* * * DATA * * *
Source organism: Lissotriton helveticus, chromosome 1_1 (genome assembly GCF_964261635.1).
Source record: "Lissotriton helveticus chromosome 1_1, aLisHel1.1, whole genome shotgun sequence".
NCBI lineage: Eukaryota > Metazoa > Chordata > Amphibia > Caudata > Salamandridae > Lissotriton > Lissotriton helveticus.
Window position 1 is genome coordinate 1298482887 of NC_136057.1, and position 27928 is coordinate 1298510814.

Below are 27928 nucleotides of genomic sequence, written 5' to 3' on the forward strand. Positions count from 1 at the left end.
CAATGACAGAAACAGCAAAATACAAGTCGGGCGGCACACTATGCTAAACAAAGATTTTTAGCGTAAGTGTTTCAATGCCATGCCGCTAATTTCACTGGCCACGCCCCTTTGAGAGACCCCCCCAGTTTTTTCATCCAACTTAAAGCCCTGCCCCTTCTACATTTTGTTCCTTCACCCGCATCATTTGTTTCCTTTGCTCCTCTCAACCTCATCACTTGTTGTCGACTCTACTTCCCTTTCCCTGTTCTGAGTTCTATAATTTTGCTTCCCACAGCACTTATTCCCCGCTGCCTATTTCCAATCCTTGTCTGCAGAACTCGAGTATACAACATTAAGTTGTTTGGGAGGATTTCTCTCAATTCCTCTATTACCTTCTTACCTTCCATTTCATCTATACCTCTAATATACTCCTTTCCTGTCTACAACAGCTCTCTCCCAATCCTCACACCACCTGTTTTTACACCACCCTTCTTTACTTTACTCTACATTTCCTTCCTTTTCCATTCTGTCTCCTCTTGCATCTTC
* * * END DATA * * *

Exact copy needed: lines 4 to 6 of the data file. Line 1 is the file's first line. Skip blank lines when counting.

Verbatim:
Window position 1 is genome coordinate 1298482887 of NC_136057.1, and position 27928 is coordinate 1298510814.

Below are 27928 nucleotides of genomic sequence, written 5' to 3' on the forward strand. Positions count from 1 at the left end.
CAATGACAGAAACAGCAAAATACAAGTCGGGCGGCACACTATGCTAAACAAAGATTTTTAGCGTAAGTGTTTCAATGCCATGCCGCTAATTTCACTGGCCACGCCCCTTTGAGAGACCCCCCCAGTTTTTTCATCCAACTTAAAGCCCTGCCCCTTCTACATTTTGTTCCTTCACCCGCATCATTTGTTTCCTTTGCTCCTCTCAACCTCATCACTTGTTGTCGACTCTACTTCCCTTTCCCTGTTCTGAGTTCTATAATTTTGCTTCCCACAGCACTTATTCCCCGCTGCCTATTTCCAATCCTTGTCTGCAGAACTCGAGTATACAACATTAAGTTGTTTGGGAGGATTTCTCTCAATTCCTCTATTACCTTCTTACCTTCCATTTCATCTATACCTCTAATATACTCCTTTCCTGTCTACAACAGCTCTCTCCCAATCCTCACACCACCTGTTTTTACACCACCCTTCTTTACTTTACTCTACATTTCCTTCCTTTTCCATTCTGTCTCCTCTTGCATCTTC